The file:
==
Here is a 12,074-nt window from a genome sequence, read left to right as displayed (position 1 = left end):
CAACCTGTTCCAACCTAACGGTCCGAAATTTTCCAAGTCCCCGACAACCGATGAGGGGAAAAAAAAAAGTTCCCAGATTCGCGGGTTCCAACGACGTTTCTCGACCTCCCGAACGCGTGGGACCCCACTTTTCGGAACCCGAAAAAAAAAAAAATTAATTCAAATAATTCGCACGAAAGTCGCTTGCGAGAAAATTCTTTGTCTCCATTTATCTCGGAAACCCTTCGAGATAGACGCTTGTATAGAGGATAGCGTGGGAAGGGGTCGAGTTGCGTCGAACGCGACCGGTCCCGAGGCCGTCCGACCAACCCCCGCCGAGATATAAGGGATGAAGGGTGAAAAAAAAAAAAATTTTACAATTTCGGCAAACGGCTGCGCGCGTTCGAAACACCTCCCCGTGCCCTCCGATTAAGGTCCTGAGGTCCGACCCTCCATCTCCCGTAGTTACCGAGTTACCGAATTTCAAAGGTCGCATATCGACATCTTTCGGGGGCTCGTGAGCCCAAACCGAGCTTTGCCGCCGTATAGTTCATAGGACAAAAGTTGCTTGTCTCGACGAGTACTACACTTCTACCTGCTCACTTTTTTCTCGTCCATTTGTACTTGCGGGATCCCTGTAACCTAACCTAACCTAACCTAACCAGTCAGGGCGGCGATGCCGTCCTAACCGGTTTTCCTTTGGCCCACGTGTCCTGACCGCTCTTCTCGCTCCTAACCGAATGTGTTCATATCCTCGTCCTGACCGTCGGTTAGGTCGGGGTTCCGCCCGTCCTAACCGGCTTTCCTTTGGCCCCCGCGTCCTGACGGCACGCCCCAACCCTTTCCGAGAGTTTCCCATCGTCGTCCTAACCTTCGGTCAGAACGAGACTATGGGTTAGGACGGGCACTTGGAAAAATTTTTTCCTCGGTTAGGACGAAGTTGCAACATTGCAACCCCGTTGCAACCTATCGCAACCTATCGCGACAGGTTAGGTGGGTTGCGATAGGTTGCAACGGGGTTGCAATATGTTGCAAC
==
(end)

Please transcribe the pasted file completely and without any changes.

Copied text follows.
Here is a 12,074-nt window from a genome sequence, read left to right as displayed (position 1 = left end):
CAACCTGTTCCAACCTAACGGTCCGAAATTTTCCAAGTCCCCGACAACCGATGAGGGGAAAAAAAAAAGTTCCCAGATTCGCGGGTTCCAACGACGTTTCTCGACCTCCCGAACGCGTGGGACCCCACTTTTCGGAACCCGAAAAAAAAAAAAATTAATTCAAATAATTCGCACGAAAGTCGCTTGCGAGAAAATTCTTTGTCTCCATTTATCTCGGAAACCCTTCGAGATAGACGCTTGTATAGAGGATAGCGTGGGAAGGGGTCGAGTTGCGTCGAACGCGACCGGTCCCGAGGCCGTCCGACCAACCCCCGCCGAGATATAAGGGATGAAGGGTGAAAAAAAAAAAAATTTTACAATTTCGGCAAACGGCTGCGCGCGTTCGAAACACCTCCCCGTGCCCTCCGATTAAGGTCCTGAGGTCCGACCCTCCATCTCCCGTAGTTACCGAGTTACCGAATTTCAAAGGTCGCATATCGACATCTTTCGGGGGCTCGTGAGCCCAAACCGAGCTTTGCCGCCGTATAGTTCATAGGACAAAAGTTGCTTGTCTCGACGAGTACTACACTTCTACCTGCTCACTTTTTTCTCGTCCATTTGTACTTGCGGGATCCCTGTAACCTAACCTAACCTAACCTAACCAGTCAGGGCGGCGATGCCGTCCTAACCGGTTTTCCTTTGGCCCACGTGTCCTGACCGCTCTTCTCGCTCCTAACCGAATGTGTTCATATCCTCGTCCTGACCGTCGGTTAGGTCGGGGTTCCGCCCGTCCTAACCGGCTTTCCTTTGGCCCCCGCGTCCTGACGGCACGCCCCAACCCTTTCCGAGAGTTTCCCATCGTCGTCCTAACCTTCGGTCAGAACGAGACTATGGGTTAGGACGGGCACTTGGAAAAATTTTTTCCTCGGTTAGGACGAAGTTGCAACATTGCAACCCCGTTGCAACCTATCGCAACCTATCGCGACAGGTTAGGTGGGTTGCGATAGGTTGCAACGGGGTTGCAATATGTTGCAAC